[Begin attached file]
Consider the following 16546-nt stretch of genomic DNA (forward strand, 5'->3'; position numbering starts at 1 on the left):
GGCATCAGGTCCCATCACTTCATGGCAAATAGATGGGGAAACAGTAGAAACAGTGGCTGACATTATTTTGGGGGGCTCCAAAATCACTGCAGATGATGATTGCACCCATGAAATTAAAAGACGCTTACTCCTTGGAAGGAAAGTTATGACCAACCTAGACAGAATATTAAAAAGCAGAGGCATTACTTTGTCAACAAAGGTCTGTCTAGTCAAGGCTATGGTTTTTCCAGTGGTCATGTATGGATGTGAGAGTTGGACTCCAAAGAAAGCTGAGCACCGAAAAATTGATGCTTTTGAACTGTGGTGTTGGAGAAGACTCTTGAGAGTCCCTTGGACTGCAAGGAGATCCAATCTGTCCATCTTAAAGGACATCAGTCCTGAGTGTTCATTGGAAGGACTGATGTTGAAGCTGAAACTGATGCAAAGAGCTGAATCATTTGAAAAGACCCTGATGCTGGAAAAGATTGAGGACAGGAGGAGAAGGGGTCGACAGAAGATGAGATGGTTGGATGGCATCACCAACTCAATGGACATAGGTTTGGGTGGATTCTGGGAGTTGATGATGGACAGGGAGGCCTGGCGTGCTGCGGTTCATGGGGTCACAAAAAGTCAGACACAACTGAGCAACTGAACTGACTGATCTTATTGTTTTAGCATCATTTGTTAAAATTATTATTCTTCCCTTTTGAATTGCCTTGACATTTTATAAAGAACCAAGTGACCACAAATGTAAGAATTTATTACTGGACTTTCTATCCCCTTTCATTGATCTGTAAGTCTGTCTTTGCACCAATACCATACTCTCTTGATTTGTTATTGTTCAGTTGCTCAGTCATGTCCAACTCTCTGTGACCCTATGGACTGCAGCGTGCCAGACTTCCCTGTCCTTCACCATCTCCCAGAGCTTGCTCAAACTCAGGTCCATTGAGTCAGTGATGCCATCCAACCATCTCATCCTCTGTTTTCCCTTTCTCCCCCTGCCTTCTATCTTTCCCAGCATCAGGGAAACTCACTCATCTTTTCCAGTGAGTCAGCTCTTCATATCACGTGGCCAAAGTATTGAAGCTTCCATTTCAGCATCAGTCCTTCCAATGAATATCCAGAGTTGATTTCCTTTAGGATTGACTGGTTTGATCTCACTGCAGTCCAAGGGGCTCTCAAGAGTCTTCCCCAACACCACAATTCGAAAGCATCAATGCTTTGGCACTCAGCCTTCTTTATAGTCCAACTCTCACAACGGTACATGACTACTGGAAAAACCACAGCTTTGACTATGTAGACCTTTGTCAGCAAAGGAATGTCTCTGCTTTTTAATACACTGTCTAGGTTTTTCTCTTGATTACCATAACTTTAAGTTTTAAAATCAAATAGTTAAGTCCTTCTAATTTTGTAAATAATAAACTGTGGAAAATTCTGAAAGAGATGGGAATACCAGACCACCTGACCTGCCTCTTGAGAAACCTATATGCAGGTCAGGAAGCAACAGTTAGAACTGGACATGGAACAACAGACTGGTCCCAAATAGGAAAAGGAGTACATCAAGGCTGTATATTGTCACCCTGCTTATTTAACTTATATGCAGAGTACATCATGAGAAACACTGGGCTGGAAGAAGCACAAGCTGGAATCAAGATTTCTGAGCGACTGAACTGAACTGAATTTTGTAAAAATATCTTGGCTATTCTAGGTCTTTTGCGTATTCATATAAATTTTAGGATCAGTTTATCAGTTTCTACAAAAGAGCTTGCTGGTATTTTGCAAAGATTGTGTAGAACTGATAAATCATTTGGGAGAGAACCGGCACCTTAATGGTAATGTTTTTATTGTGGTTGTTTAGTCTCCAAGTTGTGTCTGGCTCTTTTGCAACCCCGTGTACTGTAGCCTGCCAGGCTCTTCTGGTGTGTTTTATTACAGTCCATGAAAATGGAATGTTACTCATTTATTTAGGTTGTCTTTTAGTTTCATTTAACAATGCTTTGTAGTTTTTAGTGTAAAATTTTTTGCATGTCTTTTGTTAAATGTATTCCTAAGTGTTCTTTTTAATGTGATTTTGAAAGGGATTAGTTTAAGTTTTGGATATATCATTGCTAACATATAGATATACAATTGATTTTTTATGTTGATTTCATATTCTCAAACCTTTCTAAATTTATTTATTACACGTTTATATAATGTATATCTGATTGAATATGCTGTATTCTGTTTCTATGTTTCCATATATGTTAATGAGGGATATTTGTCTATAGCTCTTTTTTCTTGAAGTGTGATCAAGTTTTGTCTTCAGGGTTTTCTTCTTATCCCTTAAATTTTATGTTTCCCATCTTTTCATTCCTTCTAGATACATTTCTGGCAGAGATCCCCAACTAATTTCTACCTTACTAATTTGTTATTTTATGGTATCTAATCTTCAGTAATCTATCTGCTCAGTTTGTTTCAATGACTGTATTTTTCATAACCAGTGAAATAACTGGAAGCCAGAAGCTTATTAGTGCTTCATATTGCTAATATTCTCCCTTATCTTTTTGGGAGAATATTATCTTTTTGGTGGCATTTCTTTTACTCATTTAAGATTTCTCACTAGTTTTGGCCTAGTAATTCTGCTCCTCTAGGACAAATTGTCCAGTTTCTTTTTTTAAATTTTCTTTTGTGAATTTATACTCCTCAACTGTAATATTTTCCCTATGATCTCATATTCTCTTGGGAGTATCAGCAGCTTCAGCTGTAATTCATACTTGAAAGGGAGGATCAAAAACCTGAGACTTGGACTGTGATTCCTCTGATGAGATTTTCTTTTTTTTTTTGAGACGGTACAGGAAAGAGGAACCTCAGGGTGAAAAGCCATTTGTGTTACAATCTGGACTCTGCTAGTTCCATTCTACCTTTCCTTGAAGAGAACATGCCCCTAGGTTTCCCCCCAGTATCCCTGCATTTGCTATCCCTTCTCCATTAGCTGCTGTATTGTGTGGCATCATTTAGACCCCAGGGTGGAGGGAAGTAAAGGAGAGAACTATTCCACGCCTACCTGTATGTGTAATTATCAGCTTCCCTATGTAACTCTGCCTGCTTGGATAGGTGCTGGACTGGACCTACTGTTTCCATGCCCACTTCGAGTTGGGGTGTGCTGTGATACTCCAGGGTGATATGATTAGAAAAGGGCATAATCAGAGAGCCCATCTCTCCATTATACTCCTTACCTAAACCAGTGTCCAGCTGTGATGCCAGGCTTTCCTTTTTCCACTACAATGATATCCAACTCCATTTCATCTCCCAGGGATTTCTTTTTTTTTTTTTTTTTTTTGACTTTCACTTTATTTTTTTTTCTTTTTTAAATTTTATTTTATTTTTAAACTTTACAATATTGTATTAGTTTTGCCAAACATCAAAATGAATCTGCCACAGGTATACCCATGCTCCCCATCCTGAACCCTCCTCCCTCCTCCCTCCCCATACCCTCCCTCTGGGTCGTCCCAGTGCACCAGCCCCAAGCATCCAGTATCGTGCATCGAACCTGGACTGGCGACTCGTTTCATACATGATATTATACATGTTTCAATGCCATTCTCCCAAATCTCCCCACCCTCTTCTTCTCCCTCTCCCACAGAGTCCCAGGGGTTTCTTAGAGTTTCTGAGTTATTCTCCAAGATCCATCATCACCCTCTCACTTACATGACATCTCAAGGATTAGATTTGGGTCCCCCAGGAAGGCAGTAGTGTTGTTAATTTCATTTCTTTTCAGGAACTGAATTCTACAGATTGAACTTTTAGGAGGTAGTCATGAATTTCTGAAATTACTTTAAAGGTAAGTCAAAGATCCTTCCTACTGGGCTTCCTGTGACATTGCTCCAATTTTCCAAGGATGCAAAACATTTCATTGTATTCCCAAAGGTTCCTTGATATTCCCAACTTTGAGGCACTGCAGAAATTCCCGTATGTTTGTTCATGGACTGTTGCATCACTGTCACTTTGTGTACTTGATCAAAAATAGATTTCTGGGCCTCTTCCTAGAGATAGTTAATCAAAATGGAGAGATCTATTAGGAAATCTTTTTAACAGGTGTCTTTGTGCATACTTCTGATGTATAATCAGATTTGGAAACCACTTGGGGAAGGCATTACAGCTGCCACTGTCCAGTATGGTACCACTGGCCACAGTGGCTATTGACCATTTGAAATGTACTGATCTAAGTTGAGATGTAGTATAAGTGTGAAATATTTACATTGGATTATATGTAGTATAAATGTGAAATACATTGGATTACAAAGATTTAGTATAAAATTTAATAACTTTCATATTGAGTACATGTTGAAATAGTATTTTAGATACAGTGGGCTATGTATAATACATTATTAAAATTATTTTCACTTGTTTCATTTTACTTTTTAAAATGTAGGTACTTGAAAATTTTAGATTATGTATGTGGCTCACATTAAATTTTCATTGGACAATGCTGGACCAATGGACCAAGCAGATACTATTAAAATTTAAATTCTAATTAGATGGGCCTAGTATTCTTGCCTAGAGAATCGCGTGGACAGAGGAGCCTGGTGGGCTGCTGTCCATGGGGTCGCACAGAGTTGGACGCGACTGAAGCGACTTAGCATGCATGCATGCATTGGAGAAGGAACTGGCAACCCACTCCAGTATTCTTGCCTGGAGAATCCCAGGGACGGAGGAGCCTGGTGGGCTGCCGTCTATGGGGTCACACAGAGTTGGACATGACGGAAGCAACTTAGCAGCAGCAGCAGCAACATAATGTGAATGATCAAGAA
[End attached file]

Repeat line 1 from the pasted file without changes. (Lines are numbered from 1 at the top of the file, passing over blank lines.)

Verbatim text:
Consider the following 16546-nt stretch of genomic DNA (forward strand, 5'->3'; position numbering starts at 1 on the left):